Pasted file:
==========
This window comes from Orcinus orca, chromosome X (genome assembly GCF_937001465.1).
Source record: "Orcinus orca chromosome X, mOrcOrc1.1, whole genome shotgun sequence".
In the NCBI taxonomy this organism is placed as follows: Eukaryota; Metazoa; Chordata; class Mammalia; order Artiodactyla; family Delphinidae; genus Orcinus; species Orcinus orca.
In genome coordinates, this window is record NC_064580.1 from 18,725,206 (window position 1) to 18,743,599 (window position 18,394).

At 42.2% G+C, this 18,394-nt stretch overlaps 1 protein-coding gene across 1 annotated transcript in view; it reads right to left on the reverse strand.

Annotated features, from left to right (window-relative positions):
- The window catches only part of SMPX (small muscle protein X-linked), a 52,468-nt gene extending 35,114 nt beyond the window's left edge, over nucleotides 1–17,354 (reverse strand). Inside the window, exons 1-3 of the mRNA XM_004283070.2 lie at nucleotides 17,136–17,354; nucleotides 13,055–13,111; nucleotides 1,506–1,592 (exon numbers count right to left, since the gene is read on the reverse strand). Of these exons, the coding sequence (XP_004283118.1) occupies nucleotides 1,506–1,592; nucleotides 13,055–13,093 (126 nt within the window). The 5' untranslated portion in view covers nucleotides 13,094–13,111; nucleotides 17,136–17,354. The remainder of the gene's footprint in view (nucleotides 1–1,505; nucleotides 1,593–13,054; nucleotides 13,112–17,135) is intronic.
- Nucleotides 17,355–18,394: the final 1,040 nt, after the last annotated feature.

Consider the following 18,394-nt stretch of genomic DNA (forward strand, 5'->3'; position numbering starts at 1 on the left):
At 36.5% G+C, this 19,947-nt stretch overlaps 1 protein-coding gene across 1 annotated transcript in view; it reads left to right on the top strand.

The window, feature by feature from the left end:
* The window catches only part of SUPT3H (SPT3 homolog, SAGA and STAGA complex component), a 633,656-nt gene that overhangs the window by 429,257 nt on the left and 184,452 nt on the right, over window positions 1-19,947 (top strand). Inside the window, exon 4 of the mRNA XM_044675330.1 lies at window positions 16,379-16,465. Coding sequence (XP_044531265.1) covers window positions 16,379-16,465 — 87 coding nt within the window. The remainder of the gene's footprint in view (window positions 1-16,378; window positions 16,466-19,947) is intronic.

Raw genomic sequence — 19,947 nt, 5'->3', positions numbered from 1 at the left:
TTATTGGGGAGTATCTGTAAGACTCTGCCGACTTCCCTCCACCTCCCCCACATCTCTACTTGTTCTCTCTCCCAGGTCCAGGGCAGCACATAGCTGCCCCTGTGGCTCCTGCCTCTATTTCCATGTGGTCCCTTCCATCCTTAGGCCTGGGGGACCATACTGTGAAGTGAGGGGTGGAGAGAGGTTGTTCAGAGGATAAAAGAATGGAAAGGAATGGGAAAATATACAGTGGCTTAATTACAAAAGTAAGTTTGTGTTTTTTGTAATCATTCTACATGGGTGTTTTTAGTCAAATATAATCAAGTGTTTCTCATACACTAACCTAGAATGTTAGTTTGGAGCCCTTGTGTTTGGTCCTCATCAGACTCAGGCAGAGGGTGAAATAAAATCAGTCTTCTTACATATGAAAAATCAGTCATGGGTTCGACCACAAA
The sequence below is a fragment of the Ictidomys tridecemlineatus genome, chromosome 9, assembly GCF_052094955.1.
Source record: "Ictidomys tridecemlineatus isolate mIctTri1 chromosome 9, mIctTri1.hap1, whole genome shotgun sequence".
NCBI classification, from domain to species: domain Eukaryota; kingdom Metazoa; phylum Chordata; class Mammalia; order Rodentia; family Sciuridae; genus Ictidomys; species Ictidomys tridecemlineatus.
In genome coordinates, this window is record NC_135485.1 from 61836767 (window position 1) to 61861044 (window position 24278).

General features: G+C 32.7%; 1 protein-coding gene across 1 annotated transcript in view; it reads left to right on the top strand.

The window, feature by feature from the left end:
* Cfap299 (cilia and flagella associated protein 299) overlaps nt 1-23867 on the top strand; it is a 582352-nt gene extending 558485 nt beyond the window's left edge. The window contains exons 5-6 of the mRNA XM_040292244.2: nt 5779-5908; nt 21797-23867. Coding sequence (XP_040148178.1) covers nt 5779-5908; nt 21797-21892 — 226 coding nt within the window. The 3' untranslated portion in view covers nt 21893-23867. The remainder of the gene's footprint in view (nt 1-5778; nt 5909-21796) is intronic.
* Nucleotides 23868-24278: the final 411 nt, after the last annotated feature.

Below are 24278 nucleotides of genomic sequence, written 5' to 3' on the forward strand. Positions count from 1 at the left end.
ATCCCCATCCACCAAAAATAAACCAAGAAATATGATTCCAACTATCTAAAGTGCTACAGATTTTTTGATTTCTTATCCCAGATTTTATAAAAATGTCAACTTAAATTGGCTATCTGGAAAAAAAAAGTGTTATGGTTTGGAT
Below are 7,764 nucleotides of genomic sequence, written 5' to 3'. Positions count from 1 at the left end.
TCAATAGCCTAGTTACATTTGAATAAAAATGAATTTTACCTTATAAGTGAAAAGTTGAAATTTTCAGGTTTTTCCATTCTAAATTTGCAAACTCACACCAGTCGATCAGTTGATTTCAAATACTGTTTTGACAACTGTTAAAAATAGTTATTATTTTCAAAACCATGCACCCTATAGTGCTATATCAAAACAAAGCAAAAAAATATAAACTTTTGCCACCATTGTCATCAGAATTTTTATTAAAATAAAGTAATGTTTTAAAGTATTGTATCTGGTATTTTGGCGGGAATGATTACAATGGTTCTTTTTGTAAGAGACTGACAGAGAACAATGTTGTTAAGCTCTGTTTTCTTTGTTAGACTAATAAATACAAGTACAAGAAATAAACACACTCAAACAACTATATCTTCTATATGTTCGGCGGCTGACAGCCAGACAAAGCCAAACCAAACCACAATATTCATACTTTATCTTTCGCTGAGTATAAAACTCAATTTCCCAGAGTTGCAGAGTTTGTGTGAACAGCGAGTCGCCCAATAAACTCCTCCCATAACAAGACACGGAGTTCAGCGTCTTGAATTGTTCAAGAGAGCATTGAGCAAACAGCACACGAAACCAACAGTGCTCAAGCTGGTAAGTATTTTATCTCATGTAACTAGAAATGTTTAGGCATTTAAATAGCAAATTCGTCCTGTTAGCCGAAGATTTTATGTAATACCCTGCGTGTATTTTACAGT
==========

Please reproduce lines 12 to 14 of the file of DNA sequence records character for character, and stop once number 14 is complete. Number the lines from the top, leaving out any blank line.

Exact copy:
* The window catches only part of SUPT3H (SPT3 homolog, SAGA and STAGA complex component), a 633,656-nt gene that overhangs the window by 429,257 nt on the left and 184,452 nt on the right, over window positions 1-19,947 (top strand). Inside the window, exon 4 of the mRNA XM_044675330.1 lies at window positions 16,379-16,465. Coding sequence (XP_044531265.1) covers window positions 16,379-16,465 — 87 coding nt within the window. The remainder of the gene's footprint in view (window positions 1-16,378; window positions 16,466-19,947) is intronic.

Raw genomic sequence — 19,947 nt, 5'->3', positions numbered from 1 at the left:
TTATTGGGGAGTATCTGTAAGACTCTGCCGACTTCCCTCCACCTCCCCCACATCTCTACTTGTTCTCTCTCCCAGGTCCAGGGCAGCACATAGCTGCCCCTGTGGCTCCTGCCTCTATTTCCATGTGGTCCCTTCCATCCTTAGGCCTGGGGGACCATACTGTGAAGTGAGGGGTGGAGAGAGGTTGTTCAGAGGATAAAAGAATGGAAAGGAATGGGAAAATATACAGTGGCTTAATTACAAAAGTAAGTTTGTGTTTTTTGTAATCATTCTACATGGGTGTTTTTAGTCAAATATAATCAAGTGTTTCTCATACACTAACCTAGAATGTTAGTTTGGAGCCCTTGTGTTTGGTCCTCATCAGACTCAGGCAGAGGGTGAAATAAAATCAGTCTTCTTACATATGAAAAATCAGTCATGGGTTCGACCACAAA